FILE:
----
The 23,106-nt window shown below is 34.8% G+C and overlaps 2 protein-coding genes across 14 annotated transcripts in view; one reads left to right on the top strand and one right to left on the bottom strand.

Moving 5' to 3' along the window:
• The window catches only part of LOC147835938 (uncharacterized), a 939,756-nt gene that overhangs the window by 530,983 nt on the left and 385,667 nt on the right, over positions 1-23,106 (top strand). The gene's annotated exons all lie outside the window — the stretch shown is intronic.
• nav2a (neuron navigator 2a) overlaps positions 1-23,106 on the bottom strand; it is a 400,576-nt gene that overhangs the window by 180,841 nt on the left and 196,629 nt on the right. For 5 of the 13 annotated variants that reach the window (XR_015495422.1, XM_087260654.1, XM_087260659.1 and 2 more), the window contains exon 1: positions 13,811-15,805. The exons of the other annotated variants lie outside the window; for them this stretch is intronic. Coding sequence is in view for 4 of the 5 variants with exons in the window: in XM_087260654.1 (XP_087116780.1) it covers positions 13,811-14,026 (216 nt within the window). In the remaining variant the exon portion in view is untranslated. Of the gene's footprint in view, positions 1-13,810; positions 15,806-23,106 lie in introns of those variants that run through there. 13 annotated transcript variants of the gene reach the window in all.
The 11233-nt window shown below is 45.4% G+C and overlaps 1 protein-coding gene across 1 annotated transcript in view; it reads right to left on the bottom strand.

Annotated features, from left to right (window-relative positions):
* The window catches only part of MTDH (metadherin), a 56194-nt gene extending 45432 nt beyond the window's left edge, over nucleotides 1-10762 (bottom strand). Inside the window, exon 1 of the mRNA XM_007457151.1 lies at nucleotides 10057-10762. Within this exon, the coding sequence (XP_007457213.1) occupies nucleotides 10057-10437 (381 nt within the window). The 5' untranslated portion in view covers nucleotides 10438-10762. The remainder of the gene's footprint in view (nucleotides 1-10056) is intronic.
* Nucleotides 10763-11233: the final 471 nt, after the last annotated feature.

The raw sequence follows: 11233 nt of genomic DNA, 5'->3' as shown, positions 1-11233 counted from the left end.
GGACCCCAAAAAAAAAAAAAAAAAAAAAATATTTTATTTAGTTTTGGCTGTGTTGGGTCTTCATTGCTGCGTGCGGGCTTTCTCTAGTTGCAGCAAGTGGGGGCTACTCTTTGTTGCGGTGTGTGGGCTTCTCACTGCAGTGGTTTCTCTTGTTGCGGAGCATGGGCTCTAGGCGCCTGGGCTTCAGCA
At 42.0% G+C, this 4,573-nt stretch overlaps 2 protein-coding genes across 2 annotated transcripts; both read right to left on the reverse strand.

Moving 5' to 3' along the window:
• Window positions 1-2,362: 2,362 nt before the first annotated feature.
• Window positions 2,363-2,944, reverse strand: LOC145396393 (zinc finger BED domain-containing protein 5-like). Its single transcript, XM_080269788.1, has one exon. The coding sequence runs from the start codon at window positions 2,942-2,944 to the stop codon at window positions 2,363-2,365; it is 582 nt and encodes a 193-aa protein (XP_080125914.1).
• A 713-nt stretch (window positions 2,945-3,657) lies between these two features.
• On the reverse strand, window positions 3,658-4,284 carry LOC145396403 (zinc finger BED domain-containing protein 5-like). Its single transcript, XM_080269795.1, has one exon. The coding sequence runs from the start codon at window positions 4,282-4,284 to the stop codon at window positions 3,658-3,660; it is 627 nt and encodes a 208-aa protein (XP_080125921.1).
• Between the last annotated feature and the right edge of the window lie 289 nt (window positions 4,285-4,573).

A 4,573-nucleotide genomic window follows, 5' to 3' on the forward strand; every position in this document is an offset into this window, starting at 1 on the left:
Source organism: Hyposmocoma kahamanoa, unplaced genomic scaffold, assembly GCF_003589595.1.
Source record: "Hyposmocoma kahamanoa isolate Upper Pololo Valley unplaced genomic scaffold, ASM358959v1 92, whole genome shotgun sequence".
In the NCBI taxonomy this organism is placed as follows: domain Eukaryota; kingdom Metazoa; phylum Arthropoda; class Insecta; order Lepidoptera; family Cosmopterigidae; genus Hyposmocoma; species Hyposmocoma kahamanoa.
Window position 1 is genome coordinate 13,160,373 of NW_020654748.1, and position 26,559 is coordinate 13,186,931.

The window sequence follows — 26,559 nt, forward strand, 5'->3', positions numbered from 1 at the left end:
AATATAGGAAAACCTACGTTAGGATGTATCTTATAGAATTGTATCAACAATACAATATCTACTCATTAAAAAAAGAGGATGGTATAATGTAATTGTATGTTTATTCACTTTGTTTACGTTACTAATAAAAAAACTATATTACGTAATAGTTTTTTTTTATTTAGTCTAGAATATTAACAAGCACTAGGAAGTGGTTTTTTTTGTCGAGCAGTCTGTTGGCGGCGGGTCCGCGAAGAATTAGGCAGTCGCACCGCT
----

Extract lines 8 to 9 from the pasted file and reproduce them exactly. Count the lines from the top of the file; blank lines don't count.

* Nucleotides 10763-11233: the final 471 nt, after the last annotated feature.

The raw sequence follows: 11233 nt of genomic DNA, 5'->3' as shown, positions 1-11233 counted from the left end.